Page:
To some extent, General Motors is caught in a political squeeze not of the automaker’s own doing. Barack Obama was elected president last week by a wide margin.
Obama is in favor of saving the automotive industry. But he is not president yet, and won’t be for more than two months. By then, analysts say it may be too late, GM is running out of cash, and may be forced to declare bankruptcy. There are those who think bankruptcy might not be all that bad, that it could give the troubled automaker time and the legal cover needed to reorganize itself.
Yet industry experts say, no way. Bankruptcy might make sense if GM were a department store chain. But it is not. If you think GM has trouble selling its cars now, imagine if customers worried the automaker might vanish. What would happen to my warranty?
Where would I get parts and service? Honda and Toyota, here we come!
Additionally, if General Motors stopped paying its bills, many of the big suppliers it depends on might also go belly up. It‘s hard to breathe without oxygen, and it‘s hard to stay in business without cash flow. Some of these suppliers also service Ford and Chrysler. Can you say, spreading industry shutdown?
Obama understands this. But -- he isn’t president yet. He doesn’t want to give the impression that he is responsible for this emergency before he can do anything about it.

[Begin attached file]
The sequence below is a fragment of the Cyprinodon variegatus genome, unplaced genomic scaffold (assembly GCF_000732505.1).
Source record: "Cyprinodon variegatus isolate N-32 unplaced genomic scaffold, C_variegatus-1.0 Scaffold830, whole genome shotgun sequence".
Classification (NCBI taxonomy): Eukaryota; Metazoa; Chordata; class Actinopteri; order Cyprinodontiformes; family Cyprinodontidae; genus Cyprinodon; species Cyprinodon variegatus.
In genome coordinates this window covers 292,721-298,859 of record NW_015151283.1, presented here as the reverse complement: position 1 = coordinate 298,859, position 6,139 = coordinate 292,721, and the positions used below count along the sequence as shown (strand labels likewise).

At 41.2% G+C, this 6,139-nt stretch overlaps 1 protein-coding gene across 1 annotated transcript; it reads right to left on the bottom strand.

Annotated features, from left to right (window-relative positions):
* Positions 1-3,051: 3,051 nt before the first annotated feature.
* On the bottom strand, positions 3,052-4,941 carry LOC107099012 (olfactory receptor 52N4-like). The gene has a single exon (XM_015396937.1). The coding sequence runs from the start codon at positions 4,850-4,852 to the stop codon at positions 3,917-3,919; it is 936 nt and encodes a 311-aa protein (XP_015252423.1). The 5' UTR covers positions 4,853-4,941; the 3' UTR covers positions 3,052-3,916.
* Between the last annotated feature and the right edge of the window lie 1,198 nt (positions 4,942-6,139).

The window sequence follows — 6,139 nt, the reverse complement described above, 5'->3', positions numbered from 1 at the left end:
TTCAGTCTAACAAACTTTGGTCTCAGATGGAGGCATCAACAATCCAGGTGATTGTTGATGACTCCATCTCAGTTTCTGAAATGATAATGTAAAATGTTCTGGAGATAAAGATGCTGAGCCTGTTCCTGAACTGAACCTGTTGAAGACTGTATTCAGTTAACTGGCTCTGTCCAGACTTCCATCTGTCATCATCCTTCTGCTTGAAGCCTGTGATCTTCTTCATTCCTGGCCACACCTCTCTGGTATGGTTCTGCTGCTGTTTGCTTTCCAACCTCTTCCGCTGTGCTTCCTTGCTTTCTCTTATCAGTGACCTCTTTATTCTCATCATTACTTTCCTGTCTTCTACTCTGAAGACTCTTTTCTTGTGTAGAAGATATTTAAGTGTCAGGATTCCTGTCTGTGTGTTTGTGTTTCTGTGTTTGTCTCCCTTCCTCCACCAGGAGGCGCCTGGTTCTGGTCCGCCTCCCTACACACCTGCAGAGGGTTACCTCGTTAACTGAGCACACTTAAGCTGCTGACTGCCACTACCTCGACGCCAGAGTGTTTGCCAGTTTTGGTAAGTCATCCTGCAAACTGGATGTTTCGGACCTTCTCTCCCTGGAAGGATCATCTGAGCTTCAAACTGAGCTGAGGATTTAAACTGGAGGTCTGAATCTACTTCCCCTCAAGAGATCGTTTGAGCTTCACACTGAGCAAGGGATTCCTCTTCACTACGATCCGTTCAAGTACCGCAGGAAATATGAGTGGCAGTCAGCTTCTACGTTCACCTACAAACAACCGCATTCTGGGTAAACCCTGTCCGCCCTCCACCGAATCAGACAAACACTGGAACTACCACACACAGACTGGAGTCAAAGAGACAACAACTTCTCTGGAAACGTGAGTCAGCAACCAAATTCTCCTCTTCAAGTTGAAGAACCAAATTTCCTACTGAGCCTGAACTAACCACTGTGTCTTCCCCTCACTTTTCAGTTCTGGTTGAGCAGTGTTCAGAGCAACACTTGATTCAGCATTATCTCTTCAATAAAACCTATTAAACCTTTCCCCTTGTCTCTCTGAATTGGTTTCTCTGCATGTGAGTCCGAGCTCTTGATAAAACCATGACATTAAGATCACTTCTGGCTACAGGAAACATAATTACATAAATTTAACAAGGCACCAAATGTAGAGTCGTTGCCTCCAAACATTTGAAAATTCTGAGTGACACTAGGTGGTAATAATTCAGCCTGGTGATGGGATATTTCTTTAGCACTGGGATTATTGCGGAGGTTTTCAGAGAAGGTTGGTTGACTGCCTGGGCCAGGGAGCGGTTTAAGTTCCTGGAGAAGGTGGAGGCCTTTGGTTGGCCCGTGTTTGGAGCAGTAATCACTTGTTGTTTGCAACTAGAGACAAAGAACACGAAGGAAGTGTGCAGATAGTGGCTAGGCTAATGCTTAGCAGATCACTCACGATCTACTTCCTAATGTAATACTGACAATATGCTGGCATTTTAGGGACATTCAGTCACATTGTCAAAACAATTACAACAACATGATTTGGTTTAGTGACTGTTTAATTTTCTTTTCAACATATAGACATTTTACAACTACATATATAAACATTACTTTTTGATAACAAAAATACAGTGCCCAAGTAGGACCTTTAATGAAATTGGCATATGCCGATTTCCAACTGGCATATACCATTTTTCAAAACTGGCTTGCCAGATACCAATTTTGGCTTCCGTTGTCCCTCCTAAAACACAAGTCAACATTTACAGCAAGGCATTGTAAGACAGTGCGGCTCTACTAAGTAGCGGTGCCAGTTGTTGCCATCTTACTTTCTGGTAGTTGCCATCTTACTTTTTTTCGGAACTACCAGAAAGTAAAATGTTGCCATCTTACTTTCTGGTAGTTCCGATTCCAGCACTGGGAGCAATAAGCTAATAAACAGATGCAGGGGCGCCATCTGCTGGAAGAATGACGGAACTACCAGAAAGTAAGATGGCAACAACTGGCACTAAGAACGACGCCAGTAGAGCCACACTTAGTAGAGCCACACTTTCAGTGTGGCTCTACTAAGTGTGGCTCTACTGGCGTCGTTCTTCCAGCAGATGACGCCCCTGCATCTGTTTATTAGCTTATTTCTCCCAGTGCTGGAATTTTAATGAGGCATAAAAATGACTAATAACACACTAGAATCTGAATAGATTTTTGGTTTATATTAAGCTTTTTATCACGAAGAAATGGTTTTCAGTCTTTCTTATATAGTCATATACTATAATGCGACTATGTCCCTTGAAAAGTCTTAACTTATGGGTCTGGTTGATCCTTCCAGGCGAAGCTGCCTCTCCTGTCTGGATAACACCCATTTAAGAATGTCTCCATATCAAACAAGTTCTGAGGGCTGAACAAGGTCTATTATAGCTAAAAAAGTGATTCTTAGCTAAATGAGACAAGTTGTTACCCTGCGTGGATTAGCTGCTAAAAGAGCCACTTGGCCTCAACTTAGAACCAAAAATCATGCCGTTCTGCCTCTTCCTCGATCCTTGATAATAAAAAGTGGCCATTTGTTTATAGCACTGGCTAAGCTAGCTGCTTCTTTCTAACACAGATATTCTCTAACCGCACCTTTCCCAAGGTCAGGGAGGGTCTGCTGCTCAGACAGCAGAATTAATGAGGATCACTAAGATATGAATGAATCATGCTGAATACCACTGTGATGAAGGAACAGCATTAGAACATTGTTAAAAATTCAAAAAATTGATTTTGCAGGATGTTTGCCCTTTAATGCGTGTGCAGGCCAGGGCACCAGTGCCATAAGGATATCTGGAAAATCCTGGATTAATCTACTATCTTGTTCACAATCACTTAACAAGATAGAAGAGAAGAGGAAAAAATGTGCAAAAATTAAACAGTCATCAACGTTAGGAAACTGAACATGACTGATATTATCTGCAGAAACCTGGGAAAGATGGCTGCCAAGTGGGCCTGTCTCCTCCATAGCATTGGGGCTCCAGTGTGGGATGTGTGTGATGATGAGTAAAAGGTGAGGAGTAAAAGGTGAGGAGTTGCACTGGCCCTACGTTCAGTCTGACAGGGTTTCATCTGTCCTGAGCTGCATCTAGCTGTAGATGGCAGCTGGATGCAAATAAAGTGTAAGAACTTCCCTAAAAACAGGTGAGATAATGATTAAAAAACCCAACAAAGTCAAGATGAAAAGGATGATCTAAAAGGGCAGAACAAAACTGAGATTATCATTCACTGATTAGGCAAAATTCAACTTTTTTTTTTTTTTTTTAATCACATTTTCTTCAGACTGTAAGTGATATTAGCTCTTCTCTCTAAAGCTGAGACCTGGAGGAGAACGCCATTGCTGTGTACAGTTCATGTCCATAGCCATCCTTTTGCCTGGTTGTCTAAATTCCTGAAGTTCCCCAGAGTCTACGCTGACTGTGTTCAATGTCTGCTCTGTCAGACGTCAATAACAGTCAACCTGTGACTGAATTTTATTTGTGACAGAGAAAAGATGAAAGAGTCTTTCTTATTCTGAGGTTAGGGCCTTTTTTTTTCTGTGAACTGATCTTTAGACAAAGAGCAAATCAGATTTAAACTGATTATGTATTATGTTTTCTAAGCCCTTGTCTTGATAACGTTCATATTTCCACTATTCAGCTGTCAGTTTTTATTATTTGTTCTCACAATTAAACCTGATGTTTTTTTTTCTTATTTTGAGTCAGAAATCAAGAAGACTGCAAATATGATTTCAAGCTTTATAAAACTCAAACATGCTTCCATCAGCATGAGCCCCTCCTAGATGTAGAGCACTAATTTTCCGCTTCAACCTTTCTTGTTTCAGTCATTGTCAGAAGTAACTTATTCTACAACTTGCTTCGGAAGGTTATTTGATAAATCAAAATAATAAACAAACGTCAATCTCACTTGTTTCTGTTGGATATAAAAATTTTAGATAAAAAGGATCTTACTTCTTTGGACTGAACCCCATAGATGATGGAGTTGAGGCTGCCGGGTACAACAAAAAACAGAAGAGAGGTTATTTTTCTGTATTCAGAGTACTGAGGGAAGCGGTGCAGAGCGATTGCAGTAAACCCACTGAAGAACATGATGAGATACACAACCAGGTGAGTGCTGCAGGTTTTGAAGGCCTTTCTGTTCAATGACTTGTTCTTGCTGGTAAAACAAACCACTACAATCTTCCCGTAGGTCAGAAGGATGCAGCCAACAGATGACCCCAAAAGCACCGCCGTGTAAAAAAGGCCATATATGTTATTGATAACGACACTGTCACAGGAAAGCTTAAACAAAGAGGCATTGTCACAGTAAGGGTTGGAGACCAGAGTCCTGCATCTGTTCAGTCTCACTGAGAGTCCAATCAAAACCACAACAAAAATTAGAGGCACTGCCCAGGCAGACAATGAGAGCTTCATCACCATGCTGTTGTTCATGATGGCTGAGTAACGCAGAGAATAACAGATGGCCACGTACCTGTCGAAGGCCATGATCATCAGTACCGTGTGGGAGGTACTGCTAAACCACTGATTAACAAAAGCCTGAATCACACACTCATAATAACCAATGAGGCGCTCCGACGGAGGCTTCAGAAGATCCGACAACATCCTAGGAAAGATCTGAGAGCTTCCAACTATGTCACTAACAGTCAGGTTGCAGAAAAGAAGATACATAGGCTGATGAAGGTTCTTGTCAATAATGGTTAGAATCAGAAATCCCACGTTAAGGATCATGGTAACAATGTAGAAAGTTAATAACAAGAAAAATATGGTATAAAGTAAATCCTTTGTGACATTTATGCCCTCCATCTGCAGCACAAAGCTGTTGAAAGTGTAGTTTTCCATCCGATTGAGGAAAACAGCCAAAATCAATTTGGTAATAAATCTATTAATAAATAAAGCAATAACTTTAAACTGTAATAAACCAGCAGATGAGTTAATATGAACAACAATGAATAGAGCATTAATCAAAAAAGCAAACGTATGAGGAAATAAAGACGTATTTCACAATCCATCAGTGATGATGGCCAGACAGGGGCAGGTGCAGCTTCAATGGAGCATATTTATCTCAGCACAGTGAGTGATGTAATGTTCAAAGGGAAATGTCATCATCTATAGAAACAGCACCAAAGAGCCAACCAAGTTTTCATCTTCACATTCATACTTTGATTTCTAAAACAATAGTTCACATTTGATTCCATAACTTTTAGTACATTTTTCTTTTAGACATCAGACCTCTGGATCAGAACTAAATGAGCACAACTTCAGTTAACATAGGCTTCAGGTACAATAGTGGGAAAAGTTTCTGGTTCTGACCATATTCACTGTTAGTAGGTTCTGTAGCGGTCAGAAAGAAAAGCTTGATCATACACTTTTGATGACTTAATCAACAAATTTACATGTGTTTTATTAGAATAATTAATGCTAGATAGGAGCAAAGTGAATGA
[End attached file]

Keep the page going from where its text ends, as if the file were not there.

He especially doesn’t want to give the appearance that he is tied to decisions President Bush will be making.
This has an eerie precedent in history. Franklin D. Roosevelt was elected President at an even worse time, during the depths of the Great Depression. The man he defeated, Herbert Hoover, wanted Roosevelt to join him in issuing decisions.
But FDR wouldn’t take the bait. He did not want to be bound by failed policies not of his own making. So he politely declined, saying something similar to what President-elect Obama is saying now: That we have one president at a time.
Trouble is, events move at a much faster pace these days. Our economy is not as bad as in 1932. But we may have less margin for error. If we lose our auto industry, it will be virtually impossible to create another. Michigan’s congressional delegation needs to realize that we are all in this together. According to the Center for Automotive Research, even a fifty percent cut in Detroit auto operations would mean a loss next year of two and a half million jobs.
This isn’t a partisan issue, this is a survival issue. Congress just appropriated $700 billion to prop up people who push paper.
You’d think they’d be willing to devote a small fraction of that to one of the remaining manufacturing sectors of our economy.
Some day, there might be another major war. If so, will we be content to have our tanks made by Toyota?